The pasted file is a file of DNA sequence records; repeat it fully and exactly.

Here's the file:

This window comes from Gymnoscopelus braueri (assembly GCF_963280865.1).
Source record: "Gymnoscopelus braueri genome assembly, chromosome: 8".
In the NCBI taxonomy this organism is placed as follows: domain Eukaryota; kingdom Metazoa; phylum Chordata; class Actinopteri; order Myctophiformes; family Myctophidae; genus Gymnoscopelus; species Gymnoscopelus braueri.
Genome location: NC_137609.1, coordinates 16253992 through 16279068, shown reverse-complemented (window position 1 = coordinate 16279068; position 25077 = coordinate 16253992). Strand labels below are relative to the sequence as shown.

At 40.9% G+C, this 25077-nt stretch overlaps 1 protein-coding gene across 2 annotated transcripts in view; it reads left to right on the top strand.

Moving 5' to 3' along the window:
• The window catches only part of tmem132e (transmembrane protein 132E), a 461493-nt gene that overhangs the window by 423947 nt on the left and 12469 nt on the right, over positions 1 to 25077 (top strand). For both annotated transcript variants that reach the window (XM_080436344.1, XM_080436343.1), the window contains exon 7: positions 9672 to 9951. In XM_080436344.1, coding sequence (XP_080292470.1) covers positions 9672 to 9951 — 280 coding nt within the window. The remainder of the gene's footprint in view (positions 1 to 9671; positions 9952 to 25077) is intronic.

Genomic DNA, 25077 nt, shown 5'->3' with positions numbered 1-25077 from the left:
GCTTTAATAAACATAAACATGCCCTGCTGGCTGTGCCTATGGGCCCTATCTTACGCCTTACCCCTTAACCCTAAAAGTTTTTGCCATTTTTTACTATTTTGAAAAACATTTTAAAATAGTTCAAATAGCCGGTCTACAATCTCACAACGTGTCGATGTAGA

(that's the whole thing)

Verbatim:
This window comes from Gymnoscopelus braueri (assembly GCF_963280865.1).
Source record: "Gymnoscopelus braueri genome assembly, chromosome: 8".
In the NCBI taxonomy this organism is placed as follows: domain Eukaryota; kingdom Metazoa; phylum Chordata; class Actinopteri; order Myctophiformes; family Myctophidae; genus Gymnoscopelus; species Gymnoscopelus braueri.
Genome location: NC_137609.1, coordinates 16253992 through 16279068, shown reverse-complemented (window position 1 = coordinate 16279068; position 25077 = coordinate 16253992). Strand labels below are relative to the sequence as shown.

At 40.9% G+C, this 25077-nt stretch overlaps 1 protein-coding gene across 2 annotated transcripts in view; it reads left to right on the top strand.

Moving 5' to 3' along the window:
• The window catches only part of tmem132e (transmembrane protein 132E), a 461493-nt gene that overhangs the window by 423947 nt on the left and 12469 nt on the right, over positions 1 to 25077 (top strand). For both annotated transcript variants that reach the window (XM_080436344.1, XM_080436343.1), the window contains exon 7: positions 9672 to 9951. In XM_080436344.1, coding sequence (XP_080292470.1) covers positions 9672 to 9951 — 280 coding nt within the window. The remainder of the gene's footprint in view (positions 1 to 9671; positions 9952 to 25077) is intronic.

Genomic DNA, 25077 nt, shown 5'->3' with positions numbered 1-25077 from the left:
GCTTTAATAAACATAAACATGCCCTGCTGGCTGTGCCTATGGGCCCTATCTTACGCCTTACCCCTTAACCCTAAAAGTTTTTGCCATTTTTTACTATTTTGAAAAACATTTTAAAATAGTTCAAATAGCCGGTCTACAATCTCACAACGTGTCGATGTAGA